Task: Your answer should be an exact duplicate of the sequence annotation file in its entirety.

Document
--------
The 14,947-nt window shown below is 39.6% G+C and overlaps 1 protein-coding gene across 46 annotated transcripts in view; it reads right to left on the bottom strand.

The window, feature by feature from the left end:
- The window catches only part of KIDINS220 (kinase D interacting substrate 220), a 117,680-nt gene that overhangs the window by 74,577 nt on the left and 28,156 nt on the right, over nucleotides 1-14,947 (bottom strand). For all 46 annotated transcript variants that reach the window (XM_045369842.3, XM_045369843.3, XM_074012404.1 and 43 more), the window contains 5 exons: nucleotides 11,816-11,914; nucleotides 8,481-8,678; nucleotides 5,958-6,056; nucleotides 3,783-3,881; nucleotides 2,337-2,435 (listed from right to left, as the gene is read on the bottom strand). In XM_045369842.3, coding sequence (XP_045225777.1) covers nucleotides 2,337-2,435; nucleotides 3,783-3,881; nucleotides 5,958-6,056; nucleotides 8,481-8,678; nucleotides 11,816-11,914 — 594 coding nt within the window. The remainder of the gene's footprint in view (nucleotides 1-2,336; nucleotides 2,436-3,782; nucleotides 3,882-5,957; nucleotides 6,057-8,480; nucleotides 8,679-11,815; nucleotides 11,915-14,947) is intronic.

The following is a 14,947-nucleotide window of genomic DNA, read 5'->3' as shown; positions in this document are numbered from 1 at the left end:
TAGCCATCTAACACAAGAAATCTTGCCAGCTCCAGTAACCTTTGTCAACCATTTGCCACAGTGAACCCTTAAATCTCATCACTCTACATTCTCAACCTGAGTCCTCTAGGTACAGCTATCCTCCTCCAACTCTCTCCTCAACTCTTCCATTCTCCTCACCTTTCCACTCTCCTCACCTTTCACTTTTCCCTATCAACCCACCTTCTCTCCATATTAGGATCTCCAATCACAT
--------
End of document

The 14,947-nt window shown below is 39.6% G+C and overlaps 1 protein-coding gene across 46 annotated transcripts in view; it reads right to left on the bottom strand.

The window, feature by feature from the left end:
- The window catches only part of KIDINS220 (kinase D interacting substrate 220), a 117,680-nt gene that overhangs the window by 74,577 nt on the left and 28,156 nt on the right, over nucleotides 1-14,947 (bottom strand). For all 46 annotated transcript variants that reach the window (XM_045369842.3, XM_045369843.3, XM_074012404.1 and 43 more), the window contains 5 exons: nucleotides 11,816-11,914; nucleotides 8,481-8,678; nucleotides 5,958-6,056; nucleotides 3,783-3,881; nucleotides 2,337-2,435 (listed from right to left, as the gene is read on the bottom strand). In XM_045369842.3, coding sequence (XP_045225777.1) covers nucleotides 2,337-2,435; nucleotides 3,783-3,881; nucleotides 5,958-6,056; nucleotides 8,481-8,678; nucleotides 11,816-11,914 — 594 coding nt within the window. The remainder of the gene's footprint in view (nucleotides 1-2,336; nucleotides 2,436-3,782; nucleotides 3,882-5,957; nucleotides 6,057-8,480; nucleotides 8,679-11,815; nucleotides 11,915-14,947) is intronic.

The following is a 14,947-nucleotide window of genomic DNA, read 5'->3' as shown; positions in this document are numbered from 1 at the left end:
TAGCCATCTAACACAAGAAATCTTGCCAGCTCCAGTAACCTTTGTCAACCATTTGCCACAGTGAACCCTTAAATCTCATCACTCTACATTCTCAACCTGAGTCCTCTAGGTACAGCTATCCTCCTCCAACTCTCTCCTCAACTCTTCCATTCTCCTCACCTTTCCACTCTCCTCACCTTTCACTTTTCCCTATCAACCCACCTTCTCTCCATATTAGGATCTCCAATCACAT